And rather than creating modern science, the Renaissance Humanists were actually a threat to its emergence. The Humanists insisted on a far more faithful return to the ideas as well as literary style of the great classical authors. Which meant a far more literal and dogmatic approach to Aristotle. In his Dialogue on the Two World Systems, Galileo spoofed the Humanists by making the character, who represented them, appear as stupid as possible. In one episode, a physician invites the Humanist to come to his house one evening and see him dissect a body. The physician intends to show him that it must be the brain, not the heart, that is the seat of intelligence. Pointing to the dissected corpse, the physician shows the far greater number of nerves passing into the brain, in contrast to the single, thin nerve running to the heart. This, he says, shows that the brain must be the centre of thought and reason. The Humanist replies that he would believe him, if the great Aristotle also agreed.

The Christian medieval authors were also aware of the debt they owed to the Arab and Muslim world for editions of classical works that had previously been lost to the West. One medieval poem describes how scholars headed to Toledo and other areas in Spain to consult the Arab scholars, who were masters of these new intellectual frontiers. One of the French chroniclers of the Crusades, either Joinville or Froissart, described how, during negotiations between King Louis and one of the Arab potentates, one of Louis’ nobles trod on his foot under the table. It was intended as a secret warning. The negotiations involved maths in some way, and the nobleman wanted to warn his liege to beware, as the ‘saracens’ were much better calculators than they were.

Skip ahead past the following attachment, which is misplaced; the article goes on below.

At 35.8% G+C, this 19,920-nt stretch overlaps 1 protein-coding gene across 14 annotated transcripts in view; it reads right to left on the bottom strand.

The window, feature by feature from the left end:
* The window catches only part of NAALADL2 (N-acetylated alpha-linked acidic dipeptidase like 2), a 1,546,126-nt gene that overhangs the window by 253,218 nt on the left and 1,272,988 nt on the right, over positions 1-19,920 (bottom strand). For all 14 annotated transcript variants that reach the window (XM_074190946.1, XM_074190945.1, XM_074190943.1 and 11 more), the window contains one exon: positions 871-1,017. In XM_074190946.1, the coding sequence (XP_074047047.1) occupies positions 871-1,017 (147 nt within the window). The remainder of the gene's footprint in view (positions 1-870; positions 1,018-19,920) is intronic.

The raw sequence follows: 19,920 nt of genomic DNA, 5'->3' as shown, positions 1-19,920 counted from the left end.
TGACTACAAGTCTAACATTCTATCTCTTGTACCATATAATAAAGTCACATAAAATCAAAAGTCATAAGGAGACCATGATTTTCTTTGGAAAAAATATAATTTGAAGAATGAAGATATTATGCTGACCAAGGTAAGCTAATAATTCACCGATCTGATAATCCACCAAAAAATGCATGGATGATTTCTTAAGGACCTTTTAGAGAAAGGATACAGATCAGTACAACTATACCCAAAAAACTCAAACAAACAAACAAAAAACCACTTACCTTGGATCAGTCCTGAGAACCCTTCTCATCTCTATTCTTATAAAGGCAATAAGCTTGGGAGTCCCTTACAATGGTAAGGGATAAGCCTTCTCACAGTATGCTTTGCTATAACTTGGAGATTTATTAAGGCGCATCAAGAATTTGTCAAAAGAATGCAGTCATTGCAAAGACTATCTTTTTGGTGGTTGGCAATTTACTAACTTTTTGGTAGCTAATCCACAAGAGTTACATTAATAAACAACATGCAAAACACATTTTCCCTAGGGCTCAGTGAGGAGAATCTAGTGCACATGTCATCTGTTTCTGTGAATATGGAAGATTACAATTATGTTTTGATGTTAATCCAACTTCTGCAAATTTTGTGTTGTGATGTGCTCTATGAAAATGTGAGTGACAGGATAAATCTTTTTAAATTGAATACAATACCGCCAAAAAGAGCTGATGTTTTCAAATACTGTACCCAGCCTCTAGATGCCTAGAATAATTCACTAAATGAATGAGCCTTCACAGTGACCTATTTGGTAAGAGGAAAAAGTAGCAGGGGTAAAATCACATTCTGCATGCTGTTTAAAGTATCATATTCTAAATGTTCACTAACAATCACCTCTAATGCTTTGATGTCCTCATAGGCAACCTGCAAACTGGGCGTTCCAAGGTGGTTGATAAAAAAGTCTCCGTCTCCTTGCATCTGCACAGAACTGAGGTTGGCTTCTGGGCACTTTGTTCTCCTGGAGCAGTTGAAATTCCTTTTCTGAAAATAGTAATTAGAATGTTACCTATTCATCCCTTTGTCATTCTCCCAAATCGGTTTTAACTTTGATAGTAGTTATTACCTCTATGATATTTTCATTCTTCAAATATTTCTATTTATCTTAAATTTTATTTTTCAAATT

As for the reliability of science, the poem I quoted above also remarked of one scientific phenomenon, that its existence couldn’t be doubted as ‘it was proved by SCIENCE’.